Loudon Wainwright III – ‘Survivng Twin’

It’s fair to say that growing up Loudon Wainwright III had some mixed feelings about his father, a columnist for LIFE magazine which he has summed up himself in a typically forthright and candid manner: “When they first were published in the magazine in the 1960s and 70s I mostly ignored them because having a famous father had been, by in large, kind of a drag. I was the son of the famous LIFE magazine writer Loudon Wainwright. Wasn’t that great? Wasn’t I proud? Those 2 questions always led to a third, which I invariably asked myself: How the hell was I going to top that?”.

It probably didn’t help that his father was not just any old columnist on any old magazine, this was a man who had interviewed Martin Luther King and was with press corps travelling with Robert Kennedy when the senator was gunned down at The Ambassador Hotel in LA. He wrote profiles of the original Project Mercury Astronauts and counted John Glenn and Scott Carpenter among his friends.  That is the big time writ large.

This spurning of his father’s work changed when Wainwright III read one of Wainwright II’s columns whilst out on tour. He tells the tale like this – “It started in Maine. I was up in Vacationland to do a show and since there were no hotels near the gig that met my primary on the road requirement (windows must open, at least a few inches) I was housed in someone’s cabin. Not really a cabin per se though, since there were modern amenities, among them cable TV, laundry facilities, and a dishwasher. But the place had a cabin like feel to it, with a trace of Cracker Barrel Old Country Store ambience. Deer antlers and a pair of antique cross country skies were mounted on the interior walls and there were black and white photos hanging in carved wooden frames –a children’s Sunday school class from the 1920s and some strapping men with handlebar moustaches assembled in a 19th century logging camp. In the middle of the cabin’s living room was a swaying, upholstered easy chair and on the floor next to it, a magazine rack containing copies of old LIFE magazines. At some point I sat down and pulled out an issue from 1971 with Tricia Nixon on the cover, knowing it was possible that one of my dad’s The View From Here columns might be in the front section of the magazine. Sure enough there was one, and not just any old column but one of his best, for my money the very best. It was Another Sort Of Love Story a twelve hundred word essay about having to put our family dog John Henry to sleep. I started to read it and was laughing immediately. By the time I got to the pay off at the end of the piece I was sobbing, the perpetual Gordian knot in my gut having been relaxed and released for the first time in God knows how long. Of course I had known the writer, as well as the dog and had loved them both, although expressing that love to the former had always been a pretty tall order for me, practically an impossibility.”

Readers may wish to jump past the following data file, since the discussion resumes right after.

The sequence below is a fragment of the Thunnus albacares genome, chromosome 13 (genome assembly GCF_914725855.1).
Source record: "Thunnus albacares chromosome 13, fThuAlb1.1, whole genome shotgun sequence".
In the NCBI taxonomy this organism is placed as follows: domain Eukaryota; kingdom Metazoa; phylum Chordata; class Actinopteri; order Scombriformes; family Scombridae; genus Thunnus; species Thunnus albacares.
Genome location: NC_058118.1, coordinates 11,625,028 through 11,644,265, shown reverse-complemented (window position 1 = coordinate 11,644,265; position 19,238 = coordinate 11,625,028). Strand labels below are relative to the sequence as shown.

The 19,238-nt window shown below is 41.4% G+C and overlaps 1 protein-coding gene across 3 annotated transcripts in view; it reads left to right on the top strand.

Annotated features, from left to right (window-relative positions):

And it’s also fair to say that Loudon made a dramatic volte-face – from ignoring his father’s writing he belatedly became his biggest fan to the extent of coming up with the concept for the Surviving Twin show.  The performance is a game of creative catch between son and father, exploring issues like birth, loss, parenthood, fashion, pet ownership, and mortality. It’s a one man show in which Wainwright recites a selection of his father’s compositions interspersed with songs from his own catalogue.  The material of his father’s that grabbed hold most closely was, perhaps not overly surprisingly, the stuff that struck closest to home – literally.  Wainwright describes it thus: “My father’s “The View From Here” columns appeared when LIFE was ubiquitous, on every coffee table in America, way back when there were coffee tables. My father wrote a lot about politics and current events, the big stories of his day, but during my rereading process I quickly realized that my favourite columns of his were the personal ones: the one about having to put the dog down, the fire that destroyed our house in 1966, buying himself a Saville Row tailored suit in London, and visiting his mother for the last time in a nursing home. His political stuff didn’t really grab me when I read it because it was of its own time and that time had passed”.

Although Loudon Wainwright III has included some of the material from the Surviving Twin show in recent gigs, the complete Surviving Twin has never been performed in the UK. Well, it will be in March with a very limited run of five performances at the Leicester Square Theatre in London.  Just like the columns – it’s going to be a hoot – it’s going to be revelatory – and it’s going to doubtless bring the odd tear to the eye as well.

Full March 2017 “Surviving Twin” dates

Thu 09 Evening
Fri 10 Evening
Sat 11 Matinee / Evening
Sun 12 Evening

Author: Jonathan Aird

Sure, I could climb high in a tree, or go to Skye on my holiday. I could be happy. All I really want is the excitement of first hearing The Byrds, the amazement of decades of Dylan's music, or the thrill of seeing a band like The Long Ryders live. That's not much to ask, is it?

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